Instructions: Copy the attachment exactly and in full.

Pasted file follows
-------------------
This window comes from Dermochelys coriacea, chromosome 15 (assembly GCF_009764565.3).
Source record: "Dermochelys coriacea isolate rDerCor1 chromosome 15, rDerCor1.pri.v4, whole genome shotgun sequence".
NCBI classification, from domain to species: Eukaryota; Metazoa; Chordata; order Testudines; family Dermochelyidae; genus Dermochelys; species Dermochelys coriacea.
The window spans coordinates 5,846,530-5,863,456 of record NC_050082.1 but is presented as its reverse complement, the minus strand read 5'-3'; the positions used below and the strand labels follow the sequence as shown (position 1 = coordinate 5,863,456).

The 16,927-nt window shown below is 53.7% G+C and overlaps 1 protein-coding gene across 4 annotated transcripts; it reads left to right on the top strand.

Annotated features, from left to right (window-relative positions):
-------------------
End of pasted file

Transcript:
This window comes from Dermochelys coriacea, chromosome 15 (assembly GCF_009764565.3).
Source record: "Dermochelys coriacea isolate rDerCor1 chromosome 15, rDerCor1.pri.v4, whole genome shotgun sequence".
NCBI classification, from domain to species: Eukaryota; Metazoa; Chordata; order Testudines; family Dermochelyidae; genus Dermochelys; species Dermochelys coriacea.
The window spans coordinates 5,846,530-5,863,456 of record NC_050082.1 but is presented as its reverse complement, the minus strand read 5'-3'; the positions used below and the strand labels follow the sequence as shown (position 1 = coordinate 5,863,456).

The 16,927-nt window shown below is 53.7% G+C and overlaps 1 protein-coding gene across 4 annotated transcripts; it reads left to right on the top strand.

Annotated features, from left to right (window-relative positions):